Thirteen years after it was established, the Dosher Memorial Hospital Foundation is ready to take a big step into the future. Foundation officials announced Tuesday they are setting up an endowment investment fund to support the Southport-based hospital, now in its 10th decade of service.
“The Dosher Foundation’s Endowment Fund will provide an opportunity for our donors to make a lasting impact on local healthcare through the steady source of income that an endowment provides,” Dosher President and CEO Lynda Stanley said in a news release. “We are grateful for everyone who supports the Dosher Foundation and the difference they make in our community.”
Donors will have options: Endowments can be established for a specific purpose or for unrestricted general support. Donors can also specify that the fund’s capital be invested and the income used to support a specific area of health care. That way, the principal is protected and only the income – or a portion of the income – is spent.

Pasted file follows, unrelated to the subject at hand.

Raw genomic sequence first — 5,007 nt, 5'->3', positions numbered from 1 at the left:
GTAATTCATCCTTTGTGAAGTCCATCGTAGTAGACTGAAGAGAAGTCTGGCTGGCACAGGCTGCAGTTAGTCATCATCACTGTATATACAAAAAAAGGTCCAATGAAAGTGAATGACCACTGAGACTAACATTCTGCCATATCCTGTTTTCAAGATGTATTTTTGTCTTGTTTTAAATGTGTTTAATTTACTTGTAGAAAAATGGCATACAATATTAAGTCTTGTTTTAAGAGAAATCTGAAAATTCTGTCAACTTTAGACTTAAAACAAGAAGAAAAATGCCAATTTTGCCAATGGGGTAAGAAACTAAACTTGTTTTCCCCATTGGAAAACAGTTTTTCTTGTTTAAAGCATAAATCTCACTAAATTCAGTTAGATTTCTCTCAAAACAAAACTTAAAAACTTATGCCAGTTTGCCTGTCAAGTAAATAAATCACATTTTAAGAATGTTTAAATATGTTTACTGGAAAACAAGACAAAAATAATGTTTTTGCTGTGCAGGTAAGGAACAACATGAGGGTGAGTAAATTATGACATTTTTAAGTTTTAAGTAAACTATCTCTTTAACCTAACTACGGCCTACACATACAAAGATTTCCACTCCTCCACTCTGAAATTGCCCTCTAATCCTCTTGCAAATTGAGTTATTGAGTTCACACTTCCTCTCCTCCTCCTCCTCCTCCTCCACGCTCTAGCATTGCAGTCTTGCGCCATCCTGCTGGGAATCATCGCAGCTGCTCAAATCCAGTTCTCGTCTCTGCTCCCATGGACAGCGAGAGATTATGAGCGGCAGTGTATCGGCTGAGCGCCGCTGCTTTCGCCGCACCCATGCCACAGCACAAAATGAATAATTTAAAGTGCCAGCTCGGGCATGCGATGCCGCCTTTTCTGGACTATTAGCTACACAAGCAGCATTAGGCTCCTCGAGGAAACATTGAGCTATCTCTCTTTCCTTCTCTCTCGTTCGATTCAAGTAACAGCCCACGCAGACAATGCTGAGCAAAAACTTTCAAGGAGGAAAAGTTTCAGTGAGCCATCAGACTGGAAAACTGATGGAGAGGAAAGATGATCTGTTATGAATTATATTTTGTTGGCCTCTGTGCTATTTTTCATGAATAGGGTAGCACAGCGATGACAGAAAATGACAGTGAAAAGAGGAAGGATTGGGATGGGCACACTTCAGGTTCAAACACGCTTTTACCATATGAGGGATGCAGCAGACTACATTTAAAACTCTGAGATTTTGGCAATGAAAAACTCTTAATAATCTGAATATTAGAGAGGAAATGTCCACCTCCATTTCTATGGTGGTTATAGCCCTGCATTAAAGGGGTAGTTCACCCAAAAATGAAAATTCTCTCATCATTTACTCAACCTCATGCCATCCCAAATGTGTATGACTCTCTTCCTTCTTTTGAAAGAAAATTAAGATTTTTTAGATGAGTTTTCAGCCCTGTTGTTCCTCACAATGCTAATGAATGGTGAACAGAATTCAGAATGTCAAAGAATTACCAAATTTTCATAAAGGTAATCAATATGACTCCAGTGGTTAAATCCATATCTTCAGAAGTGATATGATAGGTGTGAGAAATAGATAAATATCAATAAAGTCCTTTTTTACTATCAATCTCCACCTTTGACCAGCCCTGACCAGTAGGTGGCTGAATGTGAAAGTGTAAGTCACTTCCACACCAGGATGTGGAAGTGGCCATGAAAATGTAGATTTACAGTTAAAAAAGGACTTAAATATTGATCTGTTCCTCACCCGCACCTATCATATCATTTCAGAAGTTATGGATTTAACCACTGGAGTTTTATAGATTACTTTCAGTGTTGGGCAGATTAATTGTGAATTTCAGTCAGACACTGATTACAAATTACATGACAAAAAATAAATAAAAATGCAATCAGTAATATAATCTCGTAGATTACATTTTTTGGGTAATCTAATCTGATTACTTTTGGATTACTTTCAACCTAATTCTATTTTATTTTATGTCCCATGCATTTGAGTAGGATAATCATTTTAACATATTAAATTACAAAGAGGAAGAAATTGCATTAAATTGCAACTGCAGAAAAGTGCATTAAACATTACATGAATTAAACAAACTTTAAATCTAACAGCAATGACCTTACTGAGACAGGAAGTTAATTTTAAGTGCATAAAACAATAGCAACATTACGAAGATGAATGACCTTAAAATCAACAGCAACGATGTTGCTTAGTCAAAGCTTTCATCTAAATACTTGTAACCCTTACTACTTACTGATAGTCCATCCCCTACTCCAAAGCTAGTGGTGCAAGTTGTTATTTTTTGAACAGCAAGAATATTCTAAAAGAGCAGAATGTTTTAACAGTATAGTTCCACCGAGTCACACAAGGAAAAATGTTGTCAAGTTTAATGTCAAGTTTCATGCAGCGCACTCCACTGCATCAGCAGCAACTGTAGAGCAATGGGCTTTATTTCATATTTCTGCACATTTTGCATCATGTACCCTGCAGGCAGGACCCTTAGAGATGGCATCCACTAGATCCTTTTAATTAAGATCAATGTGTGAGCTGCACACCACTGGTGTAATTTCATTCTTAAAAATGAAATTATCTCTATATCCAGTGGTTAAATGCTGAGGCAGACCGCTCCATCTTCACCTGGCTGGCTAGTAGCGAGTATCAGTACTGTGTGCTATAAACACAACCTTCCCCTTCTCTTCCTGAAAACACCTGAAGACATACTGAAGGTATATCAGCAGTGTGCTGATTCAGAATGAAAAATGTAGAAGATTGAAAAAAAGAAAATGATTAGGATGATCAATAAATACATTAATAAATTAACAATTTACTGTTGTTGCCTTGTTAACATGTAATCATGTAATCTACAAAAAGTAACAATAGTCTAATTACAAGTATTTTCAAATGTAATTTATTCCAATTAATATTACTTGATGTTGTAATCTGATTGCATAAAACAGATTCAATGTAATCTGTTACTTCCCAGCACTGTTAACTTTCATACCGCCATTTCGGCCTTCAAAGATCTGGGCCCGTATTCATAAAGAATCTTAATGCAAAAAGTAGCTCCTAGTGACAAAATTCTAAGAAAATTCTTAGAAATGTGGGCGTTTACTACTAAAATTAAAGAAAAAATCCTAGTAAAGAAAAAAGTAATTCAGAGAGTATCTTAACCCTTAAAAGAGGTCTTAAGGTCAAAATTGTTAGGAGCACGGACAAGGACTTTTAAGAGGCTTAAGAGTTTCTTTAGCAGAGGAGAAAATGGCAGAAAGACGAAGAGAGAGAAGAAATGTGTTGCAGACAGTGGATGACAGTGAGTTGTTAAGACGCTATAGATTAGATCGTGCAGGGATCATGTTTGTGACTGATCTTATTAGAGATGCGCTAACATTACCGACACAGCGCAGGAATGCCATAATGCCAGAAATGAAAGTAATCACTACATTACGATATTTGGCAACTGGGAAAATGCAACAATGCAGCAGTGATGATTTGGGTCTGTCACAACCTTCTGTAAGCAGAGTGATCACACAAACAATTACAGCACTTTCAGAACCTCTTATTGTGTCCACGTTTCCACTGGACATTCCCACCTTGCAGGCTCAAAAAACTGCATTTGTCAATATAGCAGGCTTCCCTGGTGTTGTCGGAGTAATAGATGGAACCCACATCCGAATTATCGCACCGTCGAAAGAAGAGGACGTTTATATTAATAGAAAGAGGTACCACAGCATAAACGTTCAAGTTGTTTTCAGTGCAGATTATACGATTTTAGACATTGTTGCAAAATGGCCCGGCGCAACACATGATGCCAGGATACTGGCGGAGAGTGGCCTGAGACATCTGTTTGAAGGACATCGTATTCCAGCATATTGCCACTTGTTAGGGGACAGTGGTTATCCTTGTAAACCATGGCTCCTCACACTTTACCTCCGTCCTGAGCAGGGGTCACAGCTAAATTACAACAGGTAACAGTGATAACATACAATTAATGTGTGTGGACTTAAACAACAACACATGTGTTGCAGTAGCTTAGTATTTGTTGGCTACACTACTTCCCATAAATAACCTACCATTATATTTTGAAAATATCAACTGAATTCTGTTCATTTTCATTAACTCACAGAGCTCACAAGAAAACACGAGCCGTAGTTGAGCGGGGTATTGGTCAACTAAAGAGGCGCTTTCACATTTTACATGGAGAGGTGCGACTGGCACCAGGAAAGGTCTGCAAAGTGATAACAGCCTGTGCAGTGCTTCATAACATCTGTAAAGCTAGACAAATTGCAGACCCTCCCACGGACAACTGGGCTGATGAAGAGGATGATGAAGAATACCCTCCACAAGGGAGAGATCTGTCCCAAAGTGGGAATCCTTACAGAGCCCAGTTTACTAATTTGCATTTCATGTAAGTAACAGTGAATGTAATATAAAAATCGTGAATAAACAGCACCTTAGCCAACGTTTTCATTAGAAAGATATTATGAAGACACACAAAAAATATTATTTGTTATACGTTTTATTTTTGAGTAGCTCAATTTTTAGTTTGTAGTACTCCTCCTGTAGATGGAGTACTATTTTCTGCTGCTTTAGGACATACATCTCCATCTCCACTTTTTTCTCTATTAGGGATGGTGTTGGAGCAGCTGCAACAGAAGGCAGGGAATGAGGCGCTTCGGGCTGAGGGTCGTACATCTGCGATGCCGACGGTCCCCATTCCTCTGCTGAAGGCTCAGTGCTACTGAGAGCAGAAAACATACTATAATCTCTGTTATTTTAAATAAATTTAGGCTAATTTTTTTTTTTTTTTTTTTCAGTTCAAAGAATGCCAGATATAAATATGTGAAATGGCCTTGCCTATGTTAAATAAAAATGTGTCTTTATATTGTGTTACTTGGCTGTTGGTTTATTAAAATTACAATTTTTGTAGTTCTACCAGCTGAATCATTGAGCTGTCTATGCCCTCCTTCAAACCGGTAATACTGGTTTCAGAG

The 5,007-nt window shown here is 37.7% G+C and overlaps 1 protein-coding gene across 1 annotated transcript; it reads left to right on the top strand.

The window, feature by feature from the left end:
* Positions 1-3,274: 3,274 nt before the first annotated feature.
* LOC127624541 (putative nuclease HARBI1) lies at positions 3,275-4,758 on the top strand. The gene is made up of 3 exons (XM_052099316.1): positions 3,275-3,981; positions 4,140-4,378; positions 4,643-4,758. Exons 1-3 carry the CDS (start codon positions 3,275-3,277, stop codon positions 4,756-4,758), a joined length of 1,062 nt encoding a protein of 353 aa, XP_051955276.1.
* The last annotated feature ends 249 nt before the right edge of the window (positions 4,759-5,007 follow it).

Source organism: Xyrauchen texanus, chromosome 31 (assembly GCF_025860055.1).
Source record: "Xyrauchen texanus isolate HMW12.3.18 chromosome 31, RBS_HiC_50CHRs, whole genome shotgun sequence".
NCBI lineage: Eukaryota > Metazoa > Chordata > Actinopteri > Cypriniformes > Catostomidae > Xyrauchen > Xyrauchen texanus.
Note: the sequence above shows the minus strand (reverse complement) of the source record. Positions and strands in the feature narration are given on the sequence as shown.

Once an endowment is established within the fund, other donors may contribute to it or start their own endowment. For gifts of $100,000 or more, donors can name their endowment, Antonette “Toni” McAndrews, the foundation’s development specialist, said Tuesday.
The endowment fund is new, with no gifts declared as yet, but foundation officials hope that potential donors will take advantage of the new opportunity, McAndrews added, saying, “People like the idea of making a difference over the long term.”
In addition to cash gifts, donors may give stock, retirement plan assets or real estate. They can fulfill pledges over time or make deferred gifts.
After an endowment has been established, additional gifts can be added to it at any time, either during a donor’s lifetime or through their estate, according to the release. Income can be designated according to the donor’s wishes.
Dosher Memorial Hospital, originally named Brunswick County Hospital, opened in 1930, staffed by two local pioneering doctors and a staff of five. Money to build and equip the new facility came from local tax levies, a bond referendum and a $15,000 grant from the James B. Duke Endowment. The hospital now employs a staff of more than 300 front-line and administrative people.